You could reach into your pockets to buy more RAM, but we think these nine tips from PCWorld blogger, Lincoln Spector, are worth a try first.
1. Give it the reboot
If your PC is behaving horribly slow, try rebooting. Yes, it’s an obvious solution, but people tend to forget the obvious.
The sleep or hibernate setting will save power, but only a full reboot clears out the cobwebs in Windows’ brain and gives it a fresh start. Do it every day if the PC is really slow.
2. Turn on High Performance
Windows assumes that you want an energy-efficient computer. But you can trade electricity for speed. Use this tip only if you’re willing to increase your electric bill and decrease your battery performance.
Right-click the Start button and in the resulting menu, select Power Options.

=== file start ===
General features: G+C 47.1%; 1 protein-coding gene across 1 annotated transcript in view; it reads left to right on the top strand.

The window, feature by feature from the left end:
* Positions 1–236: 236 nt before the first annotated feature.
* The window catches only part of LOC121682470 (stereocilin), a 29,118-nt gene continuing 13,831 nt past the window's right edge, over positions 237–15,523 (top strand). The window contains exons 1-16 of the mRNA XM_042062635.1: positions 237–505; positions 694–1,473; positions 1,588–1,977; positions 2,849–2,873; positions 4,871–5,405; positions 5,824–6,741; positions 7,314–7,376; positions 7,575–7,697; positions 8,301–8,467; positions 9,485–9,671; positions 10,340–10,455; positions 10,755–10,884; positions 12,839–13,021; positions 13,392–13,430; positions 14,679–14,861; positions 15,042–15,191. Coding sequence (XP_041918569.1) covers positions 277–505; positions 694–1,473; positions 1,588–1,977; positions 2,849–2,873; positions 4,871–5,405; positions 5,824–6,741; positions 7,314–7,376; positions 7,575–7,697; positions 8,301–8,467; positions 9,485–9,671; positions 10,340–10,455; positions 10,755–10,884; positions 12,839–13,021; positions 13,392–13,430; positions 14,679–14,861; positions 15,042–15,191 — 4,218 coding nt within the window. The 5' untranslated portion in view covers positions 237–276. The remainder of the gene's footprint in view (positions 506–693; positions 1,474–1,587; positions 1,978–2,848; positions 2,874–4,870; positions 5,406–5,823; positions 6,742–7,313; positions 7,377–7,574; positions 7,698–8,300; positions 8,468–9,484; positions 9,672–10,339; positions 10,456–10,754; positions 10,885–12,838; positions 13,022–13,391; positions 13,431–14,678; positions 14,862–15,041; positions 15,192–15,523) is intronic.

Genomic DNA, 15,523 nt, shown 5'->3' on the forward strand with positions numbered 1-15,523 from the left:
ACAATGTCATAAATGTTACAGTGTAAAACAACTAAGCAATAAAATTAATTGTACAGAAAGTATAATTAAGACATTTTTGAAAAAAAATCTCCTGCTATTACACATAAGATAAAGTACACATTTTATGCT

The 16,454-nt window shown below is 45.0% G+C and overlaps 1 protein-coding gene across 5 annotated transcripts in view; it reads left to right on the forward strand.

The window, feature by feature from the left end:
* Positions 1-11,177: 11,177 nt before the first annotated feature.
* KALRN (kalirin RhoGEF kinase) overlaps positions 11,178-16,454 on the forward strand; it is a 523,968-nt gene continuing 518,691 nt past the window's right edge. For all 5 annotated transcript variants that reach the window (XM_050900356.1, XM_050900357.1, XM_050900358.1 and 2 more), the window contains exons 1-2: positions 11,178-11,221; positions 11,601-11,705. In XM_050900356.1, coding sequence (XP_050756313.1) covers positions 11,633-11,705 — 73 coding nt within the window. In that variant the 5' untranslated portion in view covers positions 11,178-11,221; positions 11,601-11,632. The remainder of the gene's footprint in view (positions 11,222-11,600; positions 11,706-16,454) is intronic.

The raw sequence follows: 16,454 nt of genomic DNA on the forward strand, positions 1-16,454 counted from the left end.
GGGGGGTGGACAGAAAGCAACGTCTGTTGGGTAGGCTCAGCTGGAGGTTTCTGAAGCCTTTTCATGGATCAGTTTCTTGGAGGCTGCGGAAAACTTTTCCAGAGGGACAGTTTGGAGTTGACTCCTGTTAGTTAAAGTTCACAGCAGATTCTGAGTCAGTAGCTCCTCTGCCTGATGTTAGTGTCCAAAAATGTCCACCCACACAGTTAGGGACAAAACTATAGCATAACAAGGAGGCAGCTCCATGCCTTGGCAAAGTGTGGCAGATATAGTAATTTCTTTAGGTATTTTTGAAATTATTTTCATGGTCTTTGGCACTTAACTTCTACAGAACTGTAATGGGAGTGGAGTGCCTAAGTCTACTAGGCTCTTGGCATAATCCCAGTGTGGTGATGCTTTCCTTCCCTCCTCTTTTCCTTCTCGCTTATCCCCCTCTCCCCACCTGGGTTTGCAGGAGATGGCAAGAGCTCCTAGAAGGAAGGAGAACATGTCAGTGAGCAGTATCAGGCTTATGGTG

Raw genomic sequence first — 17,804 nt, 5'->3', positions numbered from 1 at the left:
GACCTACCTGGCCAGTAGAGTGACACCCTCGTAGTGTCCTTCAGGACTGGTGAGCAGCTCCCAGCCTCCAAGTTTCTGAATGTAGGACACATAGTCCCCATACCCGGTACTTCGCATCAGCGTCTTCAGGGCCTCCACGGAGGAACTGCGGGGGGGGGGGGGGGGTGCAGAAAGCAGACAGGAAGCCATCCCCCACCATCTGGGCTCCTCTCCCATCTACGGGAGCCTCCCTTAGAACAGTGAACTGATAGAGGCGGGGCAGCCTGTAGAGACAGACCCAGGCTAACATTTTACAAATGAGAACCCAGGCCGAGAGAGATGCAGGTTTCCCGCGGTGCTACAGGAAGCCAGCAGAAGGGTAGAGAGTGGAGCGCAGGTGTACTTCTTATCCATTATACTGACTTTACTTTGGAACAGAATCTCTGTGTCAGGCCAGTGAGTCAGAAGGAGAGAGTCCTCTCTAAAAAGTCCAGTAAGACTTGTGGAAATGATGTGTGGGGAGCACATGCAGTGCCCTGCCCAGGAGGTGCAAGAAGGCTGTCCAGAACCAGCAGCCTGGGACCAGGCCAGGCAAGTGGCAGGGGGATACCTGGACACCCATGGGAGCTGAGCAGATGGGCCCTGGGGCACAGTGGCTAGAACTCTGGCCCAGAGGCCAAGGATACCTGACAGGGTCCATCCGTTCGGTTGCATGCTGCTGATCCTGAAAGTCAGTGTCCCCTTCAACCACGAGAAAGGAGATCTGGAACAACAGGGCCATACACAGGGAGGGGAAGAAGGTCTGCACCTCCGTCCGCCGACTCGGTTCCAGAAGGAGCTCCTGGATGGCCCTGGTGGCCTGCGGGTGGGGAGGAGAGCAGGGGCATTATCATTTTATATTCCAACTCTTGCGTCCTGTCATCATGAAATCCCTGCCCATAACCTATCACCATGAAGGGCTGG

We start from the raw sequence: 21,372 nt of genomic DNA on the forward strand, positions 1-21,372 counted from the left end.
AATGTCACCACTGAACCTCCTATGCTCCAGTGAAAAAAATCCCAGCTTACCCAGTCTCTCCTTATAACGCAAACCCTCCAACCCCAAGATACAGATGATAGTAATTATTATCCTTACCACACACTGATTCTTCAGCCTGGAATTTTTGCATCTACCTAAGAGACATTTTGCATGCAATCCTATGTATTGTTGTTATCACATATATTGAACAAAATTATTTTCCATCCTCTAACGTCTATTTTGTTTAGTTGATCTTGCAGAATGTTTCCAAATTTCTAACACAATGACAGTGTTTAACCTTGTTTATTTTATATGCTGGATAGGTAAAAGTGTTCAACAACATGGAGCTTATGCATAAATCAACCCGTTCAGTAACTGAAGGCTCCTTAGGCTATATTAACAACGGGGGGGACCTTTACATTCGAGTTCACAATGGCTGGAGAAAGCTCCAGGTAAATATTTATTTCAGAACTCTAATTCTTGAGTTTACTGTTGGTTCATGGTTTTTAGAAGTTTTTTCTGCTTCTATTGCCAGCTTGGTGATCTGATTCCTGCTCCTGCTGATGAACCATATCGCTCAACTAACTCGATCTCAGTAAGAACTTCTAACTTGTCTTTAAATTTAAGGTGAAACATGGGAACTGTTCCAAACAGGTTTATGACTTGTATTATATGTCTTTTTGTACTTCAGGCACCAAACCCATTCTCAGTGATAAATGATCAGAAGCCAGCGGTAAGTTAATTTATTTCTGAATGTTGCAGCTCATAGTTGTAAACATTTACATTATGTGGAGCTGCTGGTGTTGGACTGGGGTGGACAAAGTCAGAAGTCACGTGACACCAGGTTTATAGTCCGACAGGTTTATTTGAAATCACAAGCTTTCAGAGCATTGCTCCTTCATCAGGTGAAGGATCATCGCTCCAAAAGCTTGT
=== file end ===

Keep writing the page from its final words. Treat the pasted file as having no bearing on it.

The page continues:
In the resulting Control Panel window, pull down the Show additional plans option. Select High performance.
Some low-end PCs, including my Miix 310, don’t have those options.
3. Undo some appearance options
Windows works hard to make the screen easy on the eyes. If your PC is underpowered, you may want to sacrifice aesthetics and gain some speed.
Right-click Start, and select System. In the resulting Control Panel window’s left pane, select Advanced system settings.
This brings up the System Properties dialog box, already on the Advanced tab. Click the Settings button in the Performance box (the first of three “Settings” buttons on this tab).
This brings up another dialog box. You can uncheck some of the options, or simply select Adjust for best performance.
4. Remove unneeded autoloaders
A whole lot of programs want to load automatically every time you boot. Each one slows down the boot process, and some continue to slow down Windows afterwards.